Liquor store tastings, E-ZPass top county’s 2017 legislative wishes
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— Cecil County package liquor store owners are behind proposed legislation for consideration in 2017 that would allow county liquor stores to host beer, wine and liquor tastings.
Cecil County Chief Liquor Board Inspector Earl Bradford requested the proposed bill Friday during a meeting in Elkton with state lawmakers who represent Cecil County. It was part of the annual meeting with the county delegation to talk about priorities and legislative requests for the 2017 General Assembly session that starts Jan. 11.
Attorney Robert Jones, representing several Class A (off-sale only) liquor licensees, told the Cecil County Board of License Commissioners in late June that liquor store owners say this would boost sales for them. The liquor board agreed and drafted a bill that is similar to one adopted by Harford County.
“We had no opposition and plenty of support for this,” Bradford said.
The bill would establish a beer, wine and liquor tasting license in Cecil County that could be issued to the holder of a Class A or Class B beer, wine and liquor license. It would allow for on-premise consumption of beer, wine and liquor for tasting for a maximum of any 26 days in a licensing period, any 52 days in a licensing period or an entire licensing period.
If a license holder is issued a tasting license for 26 or 52 days, they must notify the liquor board at least seven days prior to use. In addition, customers are limited to 1-ounce tastings of beer or wine and half-ounce tastings of liquor.
License fees are $125 for a 26 day license, $200 for a 52-day license and $400 for a oneyear license.
“This type of license already exists in 10 counties in Maryland,” Bradford said.
The delegation said they would look into submitting it as a statewide bill.
County and state officials also agreed to reintroduce a bill that would allow the special commuter Hatem Bridge E-ZPass transponder to be accepted on the Tydings (Interstate 95) Bridge during rush hour hours only, although state officials told them earlier Friday that the potential loss of revenue would be an issue for bondholders.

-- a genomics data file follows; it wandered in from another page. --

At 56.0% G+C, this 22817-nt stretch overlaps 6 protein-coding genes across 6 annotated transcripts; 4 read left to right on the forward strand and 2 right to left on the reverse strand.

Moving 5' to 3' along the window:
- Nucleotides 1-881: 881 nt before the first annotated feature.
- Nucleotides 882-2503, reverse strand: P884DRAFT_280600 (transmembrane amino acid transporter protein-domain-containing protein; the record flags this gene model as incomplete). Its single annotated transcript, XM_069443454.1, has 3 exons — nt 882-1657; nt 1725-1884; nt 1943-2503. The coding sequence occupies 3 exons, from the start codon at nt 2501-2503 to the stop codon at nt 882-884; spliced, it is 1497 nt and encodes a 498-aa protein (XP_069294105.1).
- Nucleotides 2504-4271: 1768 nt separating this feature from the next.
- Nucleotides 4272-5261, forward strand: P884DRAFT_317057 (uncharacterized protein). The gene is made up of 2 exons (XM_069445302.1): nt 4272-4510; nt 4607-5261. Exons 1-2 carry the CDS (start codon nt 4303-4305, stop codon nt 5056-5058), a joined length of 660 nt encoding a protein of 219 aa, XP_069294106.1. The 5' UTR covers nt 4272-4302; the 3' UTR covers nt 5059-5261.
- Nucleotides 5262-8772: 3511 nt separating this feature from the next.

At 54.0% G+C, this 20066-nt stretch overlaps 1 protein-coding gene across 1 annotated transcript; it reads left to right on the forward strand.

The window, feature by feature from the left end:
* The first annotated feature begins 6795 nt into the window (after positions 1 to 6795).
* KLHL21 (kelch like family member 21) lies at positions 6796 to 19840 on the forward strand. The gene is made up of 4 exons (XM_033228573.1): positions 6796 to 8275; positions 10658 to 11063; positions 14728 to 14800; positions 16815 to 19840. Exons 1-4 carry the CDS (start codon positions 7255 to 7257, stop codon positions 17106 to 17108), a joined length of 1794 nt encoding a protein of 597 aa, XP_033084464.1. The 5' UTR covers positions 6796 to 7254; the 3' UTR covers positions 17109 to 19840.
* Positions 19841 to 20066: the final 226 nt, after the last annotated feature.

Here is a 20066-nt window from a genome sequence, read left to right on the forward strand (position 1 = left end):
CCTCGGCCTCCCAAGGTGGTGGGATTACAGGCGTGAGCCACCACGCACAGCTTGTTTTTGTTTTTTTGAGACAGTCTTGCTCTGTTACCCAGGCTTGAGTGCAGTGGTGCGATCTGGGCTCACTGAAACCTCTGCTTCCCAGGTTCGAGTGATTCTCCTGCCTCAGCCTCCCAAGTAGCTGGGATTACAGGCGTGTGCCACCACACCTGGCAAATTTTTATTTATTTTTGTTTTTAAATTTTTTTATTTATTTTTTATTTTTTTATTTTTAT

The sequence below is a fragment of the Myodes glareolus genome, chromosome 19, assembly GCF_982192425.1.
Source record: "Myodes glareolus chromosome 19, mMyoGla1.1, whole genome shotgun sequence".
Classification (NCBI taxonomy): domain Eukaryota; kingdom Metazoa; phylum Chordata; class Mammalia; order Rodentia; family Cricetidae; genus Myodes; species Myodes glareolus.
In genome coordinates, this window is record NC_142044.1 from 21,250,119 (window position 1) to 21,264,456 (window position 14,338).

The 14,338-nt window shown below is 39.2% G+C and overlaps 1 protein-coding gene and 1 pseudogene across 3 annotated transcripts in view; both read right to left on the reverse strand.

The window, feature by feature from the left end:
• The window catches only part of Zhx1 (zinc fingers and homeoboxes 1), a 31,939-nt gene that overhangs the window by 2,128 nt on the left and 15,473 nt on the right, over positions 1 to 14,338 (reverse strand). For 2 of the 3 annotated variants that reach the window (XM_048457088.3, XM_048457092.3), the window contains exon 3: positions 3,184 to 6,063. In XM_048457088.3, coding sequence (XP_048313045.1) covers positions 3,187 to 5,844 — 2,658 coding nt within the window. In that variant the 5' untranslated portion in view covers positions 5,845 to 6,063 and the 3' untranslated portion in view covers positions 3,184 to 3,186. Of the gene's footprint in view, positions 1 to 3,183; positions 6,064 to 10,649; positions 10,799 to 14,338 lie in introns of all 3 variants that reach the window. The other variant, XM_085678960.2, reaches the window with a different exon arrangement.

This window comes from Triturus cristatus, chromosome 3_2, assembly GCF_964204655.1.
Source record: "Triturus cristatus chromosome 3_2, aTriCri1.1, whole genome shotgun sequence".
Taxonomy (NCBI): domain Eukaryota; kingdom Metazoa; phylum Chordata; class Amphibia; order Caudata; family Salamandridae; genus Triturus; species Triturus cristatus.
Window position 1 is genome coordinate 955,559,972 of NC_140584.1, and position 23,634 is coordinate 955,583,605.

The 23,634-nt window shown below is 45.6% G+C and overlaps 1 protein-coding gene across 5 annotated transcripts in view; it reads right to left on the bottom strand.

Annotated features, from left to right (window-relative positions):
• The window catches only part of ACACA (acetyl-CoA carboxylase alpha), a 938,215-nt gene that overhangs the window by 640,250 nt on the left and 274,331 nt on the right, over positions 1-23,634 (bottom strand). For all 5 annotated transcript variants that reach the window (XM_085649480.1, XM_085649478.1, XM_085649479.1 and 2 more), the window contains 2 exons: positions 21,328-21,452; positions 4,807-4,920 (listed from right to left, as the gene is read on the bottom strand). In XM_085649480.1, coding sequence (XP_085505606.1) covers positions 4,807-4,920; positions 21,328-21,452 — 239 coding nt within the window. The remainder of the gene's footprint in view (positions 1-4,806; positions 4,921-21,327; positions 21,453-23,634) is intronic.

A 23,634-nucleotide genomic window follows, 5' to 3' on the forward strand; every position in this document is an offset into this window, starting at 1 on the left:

“I’ve been working on this for a long time and it still keeps coming back to the bondholder issue,” County Executive Tari Moore said. “I’m not sure what the answers are, but we can’t give up — maybe we should establish another work group.”
Some of the lawmakers favored pushing for the relocation of the tolls closer to the Delaware border again.
“That way, they wouldn’t lose any revenue,” Councilman George Patchell said.
Another request that came from Register of the Wills Michael Dawson and Judge of the Orphans Court Carolyn Crouch was a reworking of a bill from last year that passed the House, but died in a Senate committee.
The bill asks for an increase in travel allowance for the Orphans Court from $780 to $1,600, effective Dec. 3, 2018. It also seeks pay of $7,500 in fiscal year 2017 and $8,750 in fiscal year 2018 and each subsequent year, to be paid quarterly by the county.
It also seeks to add Cecil County to a subsection of the law that allows Wicomico County to make an Orphans Court judge who has completed at least 12 years in office to be eligible for a pension. But, there was discussion about exempting Orphans Court judges from the mandatory state retirement system because they don’t work 500 hours per year. The proposal is not final yet.
County officials also agreed to support four issues that are priorities of Maryland Association of Counties for the 2017 session. They include continuing to regain lost county revenue diverted to the state from the highway user revenue funds, strong state funding for school construction, balanced release of police body camera video and support for local zoning control for new energy facilities that use solar power. For years, the state has preempting local zoning for large-scale power plants, but recent actions appear to consider any energy generation facility, regardless of size.
Cecil County officials are requesting state legislation next year on a variety of issues, including allowing package liquor stores to hold tastings on their premises.